So, when Dina performs reiki on me, I feel heat from her hands. It might not seem so unusual except that her hands ordinarily seem cool. Something happens to them when she’s at work.

The most amazing response I have to reiki is to see swirls of colors while I lie with my eyes closed.

Here’s the thing - at bedtime, sometimes I see jagged black and white patterns and sometimes I see purple swirling behind my closed eyelids when I’m trying to fall asleep. If I can get the purple light to spiral out or in, I can always fall asleep. I think of it as biofeedback though I have no proof what it is, really. If I’m agitated or drank too much coffee, it’s difficult to achieve this movement of light, but when I can, it helps me sleep.

So, the first time I experienced reiki, I saw green and yellow swirling light instead of purple. It moved in concert with Dina’s hands above my body. I felt so creative, so relaxed. I even opened my eyes to see if light was somehow coming in a window. It wasn’t.

At other times, I’ve seen orange and blue. But afterward, every single time Dina did her reiki magic, I felt a deep connection to the world around me. It may have faded as I reentered the busyness of my life, work, errands, and chores, but continued treatments allow me to stay connected longer, to recognize a level of spirituality that I want in my life and sometimes, to create it.

The other day, all I did was plan to schedule a reiki session with Dina, a Christmas gift to myself. Then, I began to visualize golden threads that connected me to you, yes, you. It was a lovely web of light, delicate, but not fragile. I closed my eyes to look at the light, your light. And it was beautiful.

I can really rock that quantum physics, don’t you think?

Thank you for listening, jules

A Chewed Jute Ornament

Mike vacuumed and put up the tree while I made him pizza. Not a bad trade, right? Keep in mind that I can’t even eat pizza any more, no crust, no cheese, because of my body’s reaction to them. It was a little bit agonizing, to be honest. The guys would have homemade pizza and I got leftovers again. Two-day old salmon didn’t leftover all that well.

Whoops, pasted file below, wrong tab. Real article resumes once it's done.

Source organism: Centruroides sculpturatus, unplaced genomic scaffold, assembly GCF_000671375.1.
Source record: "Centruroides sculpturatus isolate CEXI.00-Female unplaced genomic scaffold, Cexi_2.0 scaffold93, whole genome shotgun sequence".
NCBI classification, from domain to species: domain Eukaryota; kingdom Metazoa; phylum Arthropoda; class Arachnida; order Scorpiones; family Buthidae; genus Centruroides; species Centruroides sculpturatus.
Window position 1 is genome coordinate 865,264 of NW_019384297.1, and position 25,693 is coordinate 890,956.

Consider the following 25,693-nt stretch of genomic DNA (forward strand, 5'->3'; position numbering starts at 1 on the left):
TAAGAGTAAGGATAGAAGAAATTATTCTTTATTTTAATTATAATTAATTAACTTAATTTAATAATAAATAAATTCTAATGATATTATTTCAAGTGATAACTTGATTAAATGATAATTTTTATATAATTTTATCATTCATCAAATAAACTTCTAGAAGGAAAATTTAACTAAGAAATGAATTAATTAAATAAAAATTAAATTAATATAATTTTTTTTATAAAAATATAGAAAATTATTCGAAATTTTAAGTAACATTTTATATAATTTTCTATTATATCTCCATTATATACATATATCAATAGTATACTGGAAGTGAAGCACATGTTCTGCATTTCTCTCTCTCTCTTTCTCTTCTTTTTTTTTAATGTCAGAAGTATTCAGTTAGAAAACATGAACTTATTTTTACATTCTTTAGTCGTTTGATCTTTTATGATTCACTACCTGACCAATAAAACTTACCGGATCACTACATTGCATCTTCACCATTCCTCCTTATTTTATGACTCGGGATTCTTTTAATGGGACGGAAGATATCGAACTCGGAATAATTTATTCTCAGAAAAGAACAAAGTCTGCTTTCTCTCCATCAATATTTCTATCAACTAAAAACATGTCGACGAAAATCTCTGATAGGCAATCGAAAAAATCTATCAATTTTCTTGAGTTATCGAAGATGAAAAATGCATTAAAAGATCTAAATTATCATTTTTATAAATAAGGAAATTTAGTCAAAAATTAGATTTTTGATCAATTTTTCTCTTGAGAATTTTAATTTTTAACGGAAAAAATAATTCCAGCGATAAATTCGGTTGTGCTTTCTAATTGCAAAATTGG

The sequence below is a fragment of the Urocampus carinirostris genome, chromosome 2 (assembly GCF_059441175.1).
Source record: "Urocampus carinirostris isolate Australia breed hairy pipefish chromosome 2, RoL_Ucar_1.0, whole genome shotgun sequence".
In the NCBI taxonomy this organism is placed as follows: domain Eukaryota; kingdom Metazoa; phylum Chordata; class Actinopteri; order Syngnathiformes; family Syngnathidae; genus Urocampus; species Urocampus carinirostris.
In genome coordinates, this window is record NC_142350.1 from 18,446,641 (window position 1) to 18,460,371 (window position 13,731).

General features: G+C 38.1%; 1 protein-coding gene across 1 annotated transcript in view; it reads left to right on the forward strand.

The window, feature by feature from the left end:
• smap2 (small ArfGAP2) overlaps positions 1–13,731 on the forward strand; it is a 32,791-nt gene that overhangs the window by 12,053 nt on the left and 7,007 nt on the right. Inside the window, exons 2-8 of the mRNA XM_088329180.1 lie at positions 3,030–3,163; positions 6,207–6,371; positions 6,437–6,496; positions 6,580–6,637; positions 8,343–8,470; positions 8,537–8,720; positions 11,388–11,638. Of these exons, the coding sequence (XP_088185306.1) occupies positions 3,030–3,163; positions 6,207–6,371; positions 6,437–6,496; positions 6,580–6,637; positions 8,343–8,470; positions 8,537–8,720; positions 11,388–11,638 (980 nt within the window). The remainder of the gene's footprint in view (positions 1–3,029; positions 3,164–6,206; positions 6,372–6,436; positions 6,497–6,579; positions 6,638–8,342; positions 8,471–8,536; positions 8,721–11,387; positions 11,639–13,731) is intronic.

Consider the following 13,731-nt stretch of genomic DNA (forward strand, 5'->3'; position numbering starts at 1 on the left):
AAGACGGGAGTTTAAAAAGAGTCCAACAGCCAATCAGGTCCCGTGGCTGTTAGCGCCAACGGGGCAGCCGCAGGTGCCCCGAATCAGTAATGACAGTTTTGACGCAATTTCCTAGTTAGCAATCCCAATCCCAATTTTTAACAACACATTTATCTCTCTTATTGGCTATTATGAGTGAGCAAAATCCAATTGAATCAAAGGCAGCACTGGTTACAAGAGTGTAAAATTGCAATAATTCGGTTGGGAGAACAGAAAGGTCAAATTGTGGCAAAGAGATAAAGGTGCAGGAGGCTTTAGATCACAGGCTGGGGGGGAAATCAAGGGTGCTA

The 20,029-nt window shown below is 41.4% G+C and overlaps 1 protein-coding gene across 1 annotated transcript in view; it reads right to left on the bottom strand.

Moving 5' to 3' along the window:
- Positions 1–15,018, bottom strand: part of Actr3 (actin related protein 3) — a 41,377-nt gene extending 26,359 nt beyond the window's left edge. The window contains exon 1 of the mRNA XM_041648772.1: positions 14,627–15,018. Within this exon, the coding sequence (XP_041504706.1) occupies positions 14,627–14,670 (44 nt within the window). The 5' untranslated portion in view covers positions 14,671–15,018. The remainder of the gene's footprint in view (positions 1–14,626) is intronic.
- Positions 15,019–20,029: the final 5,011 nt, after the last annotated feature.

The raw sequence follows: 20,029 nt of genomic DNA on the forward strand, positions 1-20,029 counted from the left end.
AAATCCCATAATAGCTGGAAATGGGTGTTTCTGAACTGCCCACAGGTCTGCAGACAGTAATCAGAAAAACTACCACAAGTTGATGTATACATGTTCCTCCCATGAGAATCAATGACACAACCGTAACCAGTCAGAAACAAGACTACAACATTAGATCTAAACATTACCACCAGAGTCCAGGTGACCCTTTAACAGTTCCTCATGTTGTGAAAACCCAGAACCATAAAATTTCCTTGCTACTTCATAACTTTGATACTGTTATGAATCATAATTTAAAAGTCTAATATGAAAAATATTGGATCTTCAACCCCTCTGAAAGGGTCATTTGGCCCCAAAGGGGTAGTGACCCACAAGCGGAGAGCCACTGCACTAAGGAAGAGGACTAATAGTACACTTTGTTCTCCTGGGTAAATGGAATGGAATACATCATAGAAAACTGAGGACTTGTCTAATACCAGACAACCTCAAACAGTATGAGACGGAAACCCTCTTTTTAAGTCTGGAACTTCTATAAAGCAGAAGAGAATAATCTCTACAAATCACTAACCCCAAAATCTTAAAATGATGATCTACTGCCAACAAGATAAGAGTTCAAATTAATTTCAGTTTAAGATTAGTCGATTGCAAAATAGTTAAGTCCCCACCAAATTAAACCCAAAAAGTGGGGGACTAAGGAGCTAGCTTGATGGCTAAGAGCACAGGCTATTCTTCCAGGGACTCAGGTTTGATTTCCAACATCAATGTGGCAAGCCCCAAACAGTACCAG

In my kitchen, I put on a Christmas CD but by the time I finished kneading dough, rolling it out, layering it with their favorite ingredients, and came out to join Mike, he’d already finished the lights and most of the ornaments, then put on a movie that had arrived from the the library. I love getting free movies from the library, but sometimes the hold timing isn’t all that great. So on TV? The Purge. Why were there always so many horror movies around Christmas We weren’t looking at a simple curmudgeon like The Grinch, but instead out and out murder, terror, and gore, the premise of suspending all legal consequences for one day. The story went straight to slaughter. I had trouble tuning it out.

It changed my mood away from Christmas. I needed to shop for more presents, but I didn’t want to do it under the influence of The Purge.

But the cats were excited. In the course of the season, I anticipated that they would climb the tree trunk, bat at accessible ornaments, remove their favorites to other rooms for play, chew pine needles and garland, and nest in the tree skirt. Later, if I put garland on the mantle, Blitz would gaze from below while Seth leaped the great height, weaved through the mess, knocked off a framed picture or two, and generally managed to pull the balance off so that the loops and the lights would be wonky at least twice a week.

Then, if they chewed anything up, like the jute angel my sister gave me two years ago or the cabin I bought made of bark and twigs to replace it, I would find bits and pieces of them in the litter box later. Mike hung all breakables and undigestibles where he thought they were out of reach, but you’d be surprised how far the combined will of two fifteen-pound cats could reach.